Planting area

In an effort to be more sustainable in the desert, we removed the grass that covered our front and back yards a couple of years ago.  We covered the remaining clay soil with rock and xeriscaped.  Many of our plants and trees are on drip lines under the rock to minimize evaporative losses.  In doing this, we save an immense amount of water every month.

After much discussion, we decided to build raised garden beds in the west side of our back yard.  The west side of the yard was selected because there is a concrete block wall on this side that will shade the beds from the harsh afternoon sun.  Raising the beds accomplishes two things.  We can fill the planters with good compost.  The second really important factor is all but maybe one of our four-legged critters will be kept out of the beds on their ever-continual quest for lizards.

This is the area we set aside for our raised garden beds.

Planting Area

The area is large enough for four 3′ wide x 11′ long x 2′ high raised garden beds, 2 to the south side of the ficus tree and 2 to the north.  To start this adventure, we built the 2 beds on the south side of the tree.

South Raised Beds

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9 responses to “Planting area

  1. These are looking really good. Stylish too.

  2. Thanks for the idea! I am thinking of using similar materials up here in the wet-coast (Humboldt County, CA).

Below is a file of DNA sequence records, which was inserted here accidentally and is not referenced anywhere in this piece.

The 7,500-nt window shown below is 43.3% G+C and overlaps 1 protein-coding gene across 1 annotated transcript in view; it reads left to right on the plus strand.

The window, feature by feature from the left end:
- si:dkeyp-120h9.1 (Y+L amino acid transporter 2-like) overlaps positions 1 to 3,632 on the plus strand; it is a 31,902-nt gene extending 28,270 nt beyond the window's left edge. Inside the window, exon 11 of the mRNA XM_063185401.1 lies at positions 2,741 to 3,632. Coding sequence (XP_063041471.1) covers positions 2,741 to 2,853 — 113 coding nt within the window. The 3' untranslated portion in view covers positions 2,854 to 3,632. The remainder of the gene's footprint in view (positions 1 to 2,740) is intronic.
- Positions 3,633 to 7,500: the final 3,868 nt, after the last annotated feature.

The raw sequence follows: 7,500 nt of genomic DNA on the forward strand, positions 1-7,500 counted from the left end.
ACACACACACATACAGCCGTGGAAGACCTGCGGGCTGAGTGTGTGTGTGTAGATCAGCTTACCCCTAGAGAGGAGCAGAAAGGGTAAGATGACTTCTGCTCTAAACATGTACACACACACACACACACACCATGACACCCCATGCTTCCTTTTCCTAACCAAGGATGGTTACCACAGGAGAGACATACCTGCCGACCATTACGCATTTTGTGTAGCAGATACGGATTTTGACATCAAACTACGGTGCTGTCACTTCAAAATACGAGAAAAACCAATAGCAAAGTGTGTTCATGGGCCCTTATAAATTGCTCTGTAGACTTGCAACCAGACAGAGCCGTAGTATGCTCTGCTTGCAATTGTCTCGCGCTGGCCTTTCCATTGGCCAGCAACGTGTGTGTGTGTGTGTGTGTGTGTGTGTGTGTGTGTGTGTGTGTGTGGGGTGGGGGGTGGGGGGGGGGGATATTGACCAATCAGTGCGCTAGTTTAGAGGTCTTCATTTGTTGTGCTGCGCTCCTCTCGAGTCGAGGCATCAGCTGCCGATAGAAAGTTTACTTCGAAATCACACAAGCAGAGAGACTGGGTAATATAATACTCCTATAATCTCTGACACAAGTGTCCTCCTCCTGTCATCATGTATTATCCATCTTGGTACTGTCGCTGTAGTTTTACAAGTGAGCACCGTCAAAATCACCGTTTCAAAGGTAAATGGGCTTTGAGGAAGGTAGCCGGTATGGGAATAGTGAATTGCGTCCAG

3. these are so great – we just put in one of our own (1/2 the height, 20ft long x 5ft wide) – thanks for the inspiration!!

  4. No need to worry about metals leaching into the soil? Love the look and cost but is there any scientific info on this?

  5. I like the look. I was thinking of doing the same with some panels left from some old barns. I just don’t want them to be so tall.

    • We started our beds off tall, foolishly thinking it would keep the Jack Russels out. Since we have to fence off everything to keep the dogs out, our more recent beds are about half the size.

  6. hi just wondering does the soil gets really hot from the iron, raised beds look great, great for a bad back too

    • It’s hard to say whether the soil is hotter in the beds or not since our summer temps hover around 100-120 degrees in the summer days and stay well above 80 degrees at night. During the summer we have the water system set to run twice a day, once in the early morning, and once in the afternoon. Many of our first plantings did not survive, but that had more to do with not have the soil mix right (way too much clay in our soil). We are now in our third year, and most everything is thriving.

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